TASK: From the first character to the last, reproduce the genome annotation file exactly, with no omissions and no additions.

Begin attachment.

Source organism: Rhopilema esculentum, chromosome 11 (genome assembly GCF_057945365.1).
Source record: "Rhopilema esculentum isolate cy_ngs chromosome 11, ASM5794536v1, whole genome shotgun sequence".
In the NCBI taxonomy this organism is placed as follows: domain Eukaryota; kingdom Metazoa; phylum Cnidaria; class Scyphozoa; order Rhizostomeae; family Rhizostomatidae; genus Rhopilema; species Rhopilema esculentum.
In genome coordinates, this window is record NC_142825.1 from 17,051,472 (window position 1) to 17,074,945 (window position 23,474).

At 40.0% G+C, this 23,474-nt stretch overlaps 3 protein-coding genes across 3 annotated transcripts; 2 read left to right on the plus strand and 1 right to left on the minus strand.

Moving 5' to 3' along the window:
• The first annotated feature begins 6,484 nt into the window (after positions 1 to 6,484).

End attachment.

Source organism: Rhopilema esculentum, chromosome 11 (genome assembly GCF_057945365.1).
Source record: "Rhopilema esculentum isolate cy_ngs chromosome 11, ASM5794536v1, whole genome shotgun sequence".
In the NCBI taxonomy this organism is placed as follows: domain Eukaryota; kingdom Metazoa; phylum Cnidaria; class Scyphozoa; order Rhizostomeae; family Rhizostomatidae; genus Rhopilema; species Rhopilema esculentum.
In genome coordinates, this window is record NC_142825.1 from 17,051,472 (window position 1) to 17,074,945 (window position 23,474).

At 40.0% G+C, this 23,474-nt stretch overlaps 3 protein-coding genes across 3 annotated transcripts; 2 read left to right on the plus strand and 1 right to left on the minus strand.

Moving 5' to 3' along the window:
• The first annotated feature begins 6,484 nt into the window (after positions 1 to 6,484).